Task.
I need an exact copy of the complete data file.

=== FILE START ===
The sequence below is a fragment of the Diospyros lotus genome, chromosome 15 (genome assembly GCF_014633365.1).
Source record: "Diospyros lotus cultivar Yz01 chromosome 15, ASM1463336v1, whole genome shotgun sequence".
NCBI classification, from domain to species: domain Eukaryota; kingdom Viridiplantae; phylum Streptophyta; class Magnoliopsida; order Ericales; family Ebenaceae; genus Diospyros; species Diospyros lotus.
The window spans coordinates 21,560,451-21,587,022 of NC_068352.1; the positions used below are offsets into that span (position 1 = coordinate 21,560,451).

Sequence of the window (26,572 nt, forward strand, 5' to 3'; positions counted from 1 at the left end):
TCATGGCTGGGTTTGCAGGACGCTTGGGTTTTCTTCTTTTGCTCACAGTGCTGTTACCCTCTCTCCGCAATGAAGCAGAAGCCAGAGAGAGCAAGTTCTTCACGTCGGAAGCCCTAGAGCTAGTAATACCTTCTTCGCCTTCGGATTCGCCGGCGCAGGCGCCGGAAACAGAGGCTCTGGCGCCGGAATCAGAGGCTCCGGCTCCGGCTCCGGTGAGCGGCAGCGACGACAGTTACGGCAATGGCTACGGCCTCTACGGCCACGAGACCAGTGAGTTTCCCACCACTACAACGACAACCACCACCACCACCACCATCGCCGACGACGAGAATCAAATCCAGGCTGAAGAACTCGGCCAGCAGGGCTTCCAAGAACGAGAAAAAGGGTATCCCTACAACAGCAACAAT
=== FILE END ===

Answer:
The sequence below is a fragment of the Diospyros lotus genome, chromosome 15 (genome assembly GCF_014633365.1).
Source record: "Diospyros lotus cultivar Yz01 chromosome 15, ASM1463336v1, whole genome shotgun sequence".
NCBI classification, from domain to species: domain Eukaryota; kingdom Viridiplantae; phylum Streptophyta; class Magnoliopsida; order Ericales; family Ebenaceae; genus Diospyros; species Diospyros lotus.
The window spans coordinates 21,560,451-21,587,022 of NC_068352.1; the positions used below are offsets into that span (position 1 = coordinate 21,560,451).

Sequence of the window (26,572 nt, forward strand, 5' to 3'; positions counted from 1 at the left end):
TCATGGCTGGGTTTGCAGGACGCTTGGGTTTTCTTCTTTTGCTCACAGTGCTGTTACCCTCTCTCCGCAATGAAGCAGAAGCCAGAGAGAGCAAGTTCTTCACGTCGGAAGCCCTAGAGCTAGTAATACCTTCTTCGCCTTCGGATTCGCCGGCGCAGGCGCCGGAAACAGAGGCTCTGGCGCCGGAATCAGAGGCTCCGGCTCCGGCTCCGGTGAGCGGCAGCGACGACAGTTACGGCAATGGCTACGGCCTCTACGGCCACGAGACCAGTGAGTTTCCCACCACTACAACGACAACCACCACCACCACCACCATCGCCGACGACGAGAATCAAATCCAGGCTGAAGAACTCGGCCAGCAGGGCTTCCAAGAACGAGAAAAAGGGTATCCCTACAACAGCAACAAT